When it’s right, every meeting is accompanied by a sense of urgency: an impatience to know everything about the other, phrased in a manner that’s not so much intrusive as it is endearing. You come into the room wanting to hear about this other person’s toenails, and not being bothered when you get to the topic of infectious diseases. You smile at each other over your menus, delighting in the giddiness of the next days that will be just like this one. You jot down little mental notes, “Tomorrow, I can ask him about grade school.”
It takes a while before you get to favorite colors and backstories of family functions that preceded the first one he invites you to. It takes a while before you realize that there is no novelty to the experiences logged as topics of conversation between the two of you, but it’s in the telling, the mouth moving behind them that moves you to keep listening.
While nursing your drink, you ask yourself if he’ll hold your hair back in the event that you get a little too drunk. Will he check up on you the next day even after seeing your half-digested dinner spewed on the sidewalk. Will he have the grace not to bring up the more embarrassing incidents that had transpired the night before. And if the answer is yes, the list of questions, the situations prefixed with “Will he…” will just keep getting longer until they finally arrive at that one fateful conclusion.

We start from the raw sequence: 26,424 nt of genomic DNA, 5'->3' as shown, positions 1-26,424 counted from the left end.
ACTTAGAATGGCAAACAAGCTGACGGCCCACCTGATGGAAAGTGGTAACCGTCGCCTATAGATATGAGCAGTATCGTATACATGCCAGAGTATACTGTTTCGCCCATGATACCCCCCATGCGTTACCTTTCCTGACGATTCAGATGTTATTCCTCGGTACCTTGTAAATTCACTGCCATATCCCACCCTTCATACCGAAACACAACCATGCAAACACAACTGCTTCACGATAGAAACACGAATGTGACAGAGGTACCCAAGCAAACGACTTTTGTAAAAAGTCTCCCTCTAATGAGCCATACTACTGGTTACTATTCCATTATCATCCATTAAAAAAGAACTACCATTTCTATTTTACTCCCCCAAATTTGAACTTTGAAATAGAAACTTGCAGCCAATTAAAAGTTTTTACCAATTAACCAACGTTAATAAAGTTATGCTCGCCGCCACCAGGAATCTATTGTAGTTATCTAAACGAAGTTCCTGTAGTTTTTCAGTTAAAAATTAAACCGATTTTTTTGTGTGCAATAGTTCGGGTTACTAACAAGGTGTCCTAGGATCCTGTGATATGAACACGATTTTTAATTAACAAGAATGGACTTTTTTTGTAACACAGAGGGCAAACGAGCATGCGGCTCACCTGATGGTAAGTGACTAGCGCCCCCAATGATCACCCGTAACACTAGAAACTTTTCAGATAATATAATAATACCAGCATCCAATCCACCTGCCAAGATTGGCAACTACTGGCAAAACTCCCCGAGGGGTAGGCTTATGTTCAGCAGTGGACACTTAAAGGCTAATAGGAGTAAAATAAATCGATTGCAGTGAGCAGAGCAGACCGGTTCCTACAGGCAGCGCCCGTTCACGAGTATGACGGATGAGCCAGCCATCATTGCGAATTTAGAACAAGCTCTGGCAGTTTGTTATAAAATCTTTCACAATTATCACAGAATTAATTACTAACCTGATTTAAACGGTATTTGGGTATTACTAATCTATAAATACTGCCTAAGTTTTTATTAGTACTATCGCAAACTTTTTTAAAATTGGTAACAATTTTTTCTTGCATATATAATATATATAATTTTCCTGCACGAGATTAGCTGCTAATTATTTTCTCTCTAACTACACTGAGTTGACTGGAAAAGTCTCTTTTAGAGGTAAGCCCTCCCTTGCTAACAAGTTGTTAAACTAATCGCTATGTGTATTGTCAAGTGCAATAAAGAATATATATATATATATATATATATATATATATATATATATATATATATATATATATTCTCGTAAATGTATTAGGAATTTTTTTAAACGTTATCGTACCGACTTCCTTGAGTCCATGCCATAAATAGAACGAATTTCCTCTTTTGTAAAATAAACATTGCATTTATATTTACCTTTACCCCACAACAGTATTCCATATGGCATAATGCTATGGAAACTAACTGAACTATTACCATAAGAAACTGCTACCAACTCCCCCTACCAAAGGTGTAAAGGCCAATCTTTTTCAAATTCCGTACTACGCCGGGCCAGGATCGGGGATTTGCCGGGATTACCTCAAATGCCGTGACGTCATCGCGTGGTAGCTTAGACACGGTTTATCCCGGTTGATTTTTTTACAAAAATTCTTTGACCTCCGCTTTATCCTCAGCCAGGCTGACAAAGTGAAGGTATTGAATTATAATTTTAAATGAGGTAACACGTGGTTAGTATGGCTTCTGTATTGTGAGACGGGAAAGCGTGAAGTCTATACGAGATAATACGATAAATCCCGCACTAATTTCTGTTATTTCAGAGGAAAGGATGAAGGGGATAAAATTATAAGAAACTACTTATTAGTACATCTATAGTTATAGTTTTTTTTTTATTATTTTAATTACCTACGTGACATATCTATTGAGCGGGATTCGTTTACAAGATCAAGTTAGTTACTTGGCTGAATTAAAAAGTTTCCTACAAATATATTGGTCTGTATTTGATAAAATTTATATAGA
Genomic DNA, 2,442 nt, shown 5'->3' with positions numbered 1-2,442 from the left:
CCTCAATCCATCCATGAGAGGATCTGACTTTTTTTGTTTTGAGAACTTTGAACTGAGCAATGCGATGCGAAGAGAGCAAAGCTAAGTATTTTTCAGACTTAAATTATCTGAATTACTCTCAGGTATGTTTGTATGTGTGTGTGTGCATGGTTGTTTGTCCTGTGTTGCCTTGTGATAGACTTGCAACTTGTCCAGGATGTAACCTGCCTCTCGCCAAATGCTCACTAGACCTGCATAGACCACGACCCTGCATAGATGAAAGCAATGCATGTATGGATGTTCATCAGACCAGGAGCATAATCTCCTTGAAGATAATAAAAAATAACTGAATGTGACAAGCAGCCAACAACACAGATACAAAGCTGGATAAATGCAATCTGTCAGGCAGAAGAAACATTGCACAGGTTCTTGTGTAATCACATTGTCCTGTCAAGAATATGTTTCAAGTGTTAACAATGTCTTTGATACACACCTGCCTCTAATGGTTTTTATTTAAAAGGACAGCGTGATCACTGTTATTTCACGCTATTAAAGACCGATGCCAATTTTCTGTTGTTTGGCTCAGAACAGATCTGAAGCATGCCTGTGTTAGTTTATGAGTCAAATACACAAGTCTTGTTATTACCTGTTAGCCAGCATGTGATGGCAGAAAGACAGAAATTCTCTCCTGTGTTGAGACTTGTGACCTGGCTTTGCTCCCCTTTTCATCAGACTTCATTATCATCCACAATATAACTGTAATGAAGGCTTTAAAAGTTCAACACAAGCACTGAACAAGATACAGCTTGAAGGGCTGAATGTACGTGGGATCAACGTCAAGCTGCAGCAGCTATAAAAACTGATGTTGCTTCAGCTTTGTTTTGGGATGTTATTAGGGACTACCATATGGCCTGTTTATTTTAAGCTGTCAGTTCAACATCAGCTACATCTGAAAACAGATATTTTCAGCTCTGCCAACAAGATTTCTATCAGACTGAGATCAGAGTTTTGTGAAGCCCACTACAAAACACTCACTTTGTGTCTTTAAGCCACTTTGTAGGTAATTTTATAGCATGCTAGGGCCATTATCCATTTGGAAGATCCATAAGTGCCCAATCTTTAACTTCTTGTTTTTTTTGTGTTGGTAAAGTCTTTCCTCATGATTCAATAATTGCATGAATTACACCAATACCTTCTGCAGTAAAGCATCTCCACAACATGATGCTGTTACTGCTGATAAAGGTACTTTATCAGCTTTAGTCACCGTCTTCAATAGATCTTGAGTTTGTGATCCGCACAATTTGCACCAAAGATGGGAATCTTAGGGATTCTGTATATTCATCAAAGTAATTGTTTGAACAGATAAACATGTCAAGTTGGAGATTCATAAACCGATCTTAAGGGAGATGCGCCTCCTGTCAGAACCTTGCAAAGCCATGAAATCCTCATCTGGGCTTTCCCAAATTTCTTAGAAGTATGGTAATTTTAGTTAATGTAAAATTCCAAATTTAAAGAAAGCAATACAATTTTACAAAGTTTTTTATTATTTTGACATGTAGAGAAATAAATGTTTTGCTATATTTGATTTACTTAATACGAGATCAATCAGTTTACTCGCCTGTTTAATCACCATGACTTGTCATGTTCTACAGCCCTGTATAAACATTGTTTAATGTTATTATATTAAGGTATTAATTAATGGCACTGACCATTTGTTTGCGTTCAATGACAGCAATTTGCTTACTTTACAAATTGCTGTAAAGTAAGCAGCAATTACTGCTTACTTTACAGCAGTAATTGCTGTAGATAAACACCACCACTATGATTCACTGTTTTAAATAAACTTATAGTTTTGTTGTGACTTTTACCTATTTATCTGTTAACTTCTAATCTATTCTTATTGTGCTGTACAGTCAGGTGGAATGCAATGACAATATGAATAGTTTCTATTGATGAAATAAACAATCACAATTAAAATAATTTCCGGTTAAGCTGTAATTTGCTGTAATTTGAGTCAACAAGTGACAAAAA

There’s a proverbial “they” out there and and one of the things “they” will tell you is that marriage is one of the most important things that can happen in a couple’s life, but what of everything that happens after marriage. What about the part where you have to continue the story, where you get sick of the familiarity that has come to replace the urgent need to tell each other everything.